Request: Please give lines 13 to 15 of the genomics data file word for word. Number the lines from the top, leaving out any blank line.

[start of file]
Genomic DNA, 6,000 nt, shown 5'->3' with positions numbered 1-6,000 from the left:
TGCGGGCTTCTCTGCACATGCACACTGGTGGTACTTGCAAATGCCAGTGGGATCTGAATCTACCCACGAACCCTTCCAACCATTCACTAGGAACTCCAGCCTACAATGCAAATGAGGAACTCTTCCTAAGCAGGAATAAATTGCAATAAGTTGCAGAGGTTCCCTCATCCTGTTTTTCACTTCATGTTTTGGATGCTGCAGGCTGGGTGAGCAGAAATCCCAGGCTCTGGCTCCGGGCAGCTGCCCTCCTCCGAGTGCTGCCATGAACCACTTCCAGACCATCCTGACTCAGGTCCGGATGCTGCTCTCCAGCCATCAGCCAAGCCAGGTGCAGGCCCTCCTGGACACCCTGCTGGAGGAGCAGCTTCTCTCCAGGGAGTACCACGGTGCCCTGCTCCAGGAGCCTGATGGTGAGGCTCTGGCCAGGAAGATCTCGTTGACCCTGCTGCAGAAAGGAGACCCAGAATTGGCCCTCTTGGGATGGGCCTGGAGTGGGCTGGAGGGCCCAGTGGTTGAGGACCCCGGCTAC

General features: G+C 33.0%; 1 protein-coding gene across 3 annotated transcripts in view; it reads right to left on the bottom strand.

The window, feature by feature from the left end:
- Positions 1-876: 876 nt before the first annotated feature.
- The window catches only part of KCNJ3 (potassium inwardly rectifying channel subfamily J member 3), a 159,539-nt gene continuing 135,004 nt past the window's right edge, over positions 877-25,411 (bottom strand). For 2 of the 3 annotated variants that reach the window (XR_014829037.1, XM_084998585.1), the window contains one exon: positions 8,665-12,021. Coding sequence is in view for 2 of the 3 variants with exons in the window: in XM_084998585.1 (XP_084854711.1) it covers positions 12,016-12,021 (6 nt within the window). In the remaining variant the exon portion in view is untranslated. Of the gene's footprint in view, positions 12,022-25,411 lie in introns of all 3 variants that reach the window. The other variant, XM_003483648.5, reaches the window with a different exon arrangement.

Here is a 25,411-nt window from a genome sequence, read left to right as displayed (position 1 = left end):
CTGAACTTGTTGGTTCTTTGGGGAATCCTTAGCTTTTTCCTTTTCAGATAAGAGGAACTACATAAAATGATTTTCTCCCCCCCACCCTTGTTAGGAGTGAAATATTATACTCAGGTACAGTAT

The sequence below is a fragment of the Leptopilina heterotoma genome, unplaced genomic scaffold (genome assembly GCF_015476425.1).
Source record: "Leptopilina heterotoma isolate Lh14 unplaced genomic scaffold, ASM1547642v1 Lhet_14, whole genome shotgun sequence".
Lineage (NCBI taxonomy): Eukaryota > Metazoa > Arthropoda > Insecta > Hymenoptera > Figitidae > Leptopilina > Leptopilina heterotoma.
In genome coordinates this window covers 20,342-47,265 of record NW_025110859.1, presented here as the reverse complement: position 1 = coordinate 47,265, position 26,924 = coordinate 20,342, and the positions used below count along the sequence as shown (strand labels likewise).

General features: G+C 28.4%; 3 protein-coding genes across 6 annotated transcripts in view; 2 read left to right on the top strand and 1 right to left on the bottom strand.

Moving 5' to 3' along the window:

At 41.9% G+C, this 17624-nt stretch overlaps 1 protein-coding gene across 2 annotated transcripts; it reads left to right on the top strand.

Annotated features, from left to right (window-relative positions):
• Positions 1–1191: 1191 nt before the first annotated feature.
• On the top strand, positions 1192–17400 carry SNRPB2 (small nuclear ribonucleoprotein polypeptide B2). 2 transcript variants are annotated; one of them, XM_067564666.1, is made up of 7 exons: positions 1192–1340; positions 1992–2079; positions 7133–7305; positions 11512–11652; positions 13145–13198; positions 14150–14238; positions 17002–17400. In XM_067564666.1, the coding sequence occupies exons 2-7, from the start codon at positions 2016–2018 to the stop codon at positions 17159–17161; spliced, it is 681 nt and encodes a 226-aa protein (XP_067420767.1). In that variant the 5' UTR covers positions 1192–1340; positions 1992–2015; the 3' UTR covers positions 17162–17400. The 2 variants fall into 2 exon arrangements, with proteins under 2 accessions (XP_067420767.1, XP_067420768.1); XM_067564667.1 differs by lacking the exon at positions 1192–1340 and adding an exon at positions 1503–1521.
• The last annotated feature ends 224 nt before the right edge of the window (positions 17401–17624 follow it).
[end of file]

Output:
General features: G+C 28.4%; 3 protein-coding genes across 6 annotated transcripts in view; 2 read left to right on the top strand and 1 right to left on the bottom strand.

Moving 5' to 3' along the window:

At 41.9% G+C, this 17624-nt stretch overlaps 1 protein-coding gene across 2 annotated transcripts; it reads left to right on the top strand.